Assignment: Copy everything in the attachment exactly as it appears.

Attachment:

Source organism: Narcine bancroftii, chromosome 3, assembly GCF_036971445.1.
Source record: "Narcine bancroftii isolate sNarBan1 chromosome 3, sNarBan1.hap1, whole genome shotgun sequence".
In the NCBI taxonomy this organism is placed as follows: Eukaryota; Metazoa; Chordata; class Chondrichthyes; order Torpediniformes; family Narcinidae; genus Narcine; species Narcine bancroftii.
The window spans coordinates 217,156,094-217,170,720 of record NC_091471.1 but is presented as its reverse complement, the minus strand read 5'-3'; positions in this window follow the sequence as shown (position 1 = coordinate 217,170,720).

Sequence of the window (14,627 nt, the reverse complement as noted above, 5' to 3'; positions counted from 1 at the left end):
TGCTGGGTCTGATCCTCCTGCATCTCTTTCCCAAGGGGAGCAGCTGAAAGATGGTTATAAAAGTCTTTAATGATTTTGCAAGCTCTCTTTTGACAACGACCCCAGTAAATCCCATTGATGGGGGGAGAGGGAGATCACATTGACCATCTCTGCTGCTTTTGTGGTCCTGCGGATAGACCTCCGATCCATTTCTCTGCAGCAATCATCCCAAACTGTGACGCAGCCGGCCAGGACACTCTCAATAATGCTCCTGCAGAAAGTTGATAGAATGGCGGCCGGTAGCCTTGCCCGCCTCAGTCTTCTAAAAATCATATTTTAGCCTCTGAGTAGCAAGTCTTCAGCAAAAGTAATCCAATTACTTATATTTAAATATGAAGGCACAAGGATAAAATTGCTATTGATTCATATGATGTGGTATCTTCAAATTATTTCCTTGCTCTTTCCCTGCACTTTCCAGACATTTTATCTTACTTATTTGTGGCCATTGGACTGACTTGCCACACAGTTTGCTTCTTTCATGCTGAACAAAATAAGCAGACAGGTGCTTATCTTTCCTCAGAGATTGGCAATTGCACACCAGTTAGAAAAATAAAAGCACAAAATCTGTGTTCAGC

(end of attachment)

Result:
Source organism: Narcine bancroftii, chromosome 3, assembly GCF_036971445.1.
Source record: "Narcine bancroftii isolate sNarBan1 chromosome 3, sNarBan1.hap1, whole genome shotgun sequence".
In the NCBI taxonomy this organism is placed as follows: Eukaryota; Metazoa; Chordata; class Chondrichthyes; order Torpediniformes; family Narcinidae; genus Narcine; species Narcine bancroftii.
The window spans coordinates 217,156,094-217,170,720 of record NC_091471.1 but is presented as its reverse complement, the minus strand read 5'-3'; positions in this window follow the sequence as shown (position 1 = coordinate 217,170,720).

Sequence of the window (14,627 nt, the reverse complement as noted above, 5' to 3'; positions counted from 1 at the left end):
TGCTGGGTCTGATCCTCCTGCATCTCTTTCCCAAGGGGAGCAGCTGAAAGATGGTTATAAAAGTCTTTAATGATTTTGCAAGCTCTCTTTTGACAACGACCCCAGTAAATCCCATTGATGGGGGGAGAGGGAGATCACATTGACCATCTCTGCTGCTTTTGTGGTCCTGCGGATAGACCTCCGATCCATTTCTCTGCAGCAATCATCCCAAACTGTGACGCAGCCGGCCAGGACACTCTCAATAATGCTCCTGCAGAAAGTTGATAGAATGGCGGCCGGTAGCCTTGCCCGCCTCAGTCTTCTAAAAATCATATTTTAGCCTCTGAGTAGCAAGTCTTCAGCAAAAGTAATCCAATTACTTATATTTAAATATGAAGGCACAAGGATAAAATTGCTATTGATTCATATGATGTGGTATCTTCAAATTATTTCCTTGCTCTTTCCCTGCACTTTCCAGACATTTTATCTTACTTATTTGTGGCCATTGGACTGACTTGCCACACAGTTTGCTTCTTTCATGCTGAACAAAATAAGCAGACAGGTGCTTATCTTTCCTCAGAGATTGGCAATTGCACACCAGTTAGAAAAATAAAAGCACAAAATCTGTGTTCAGC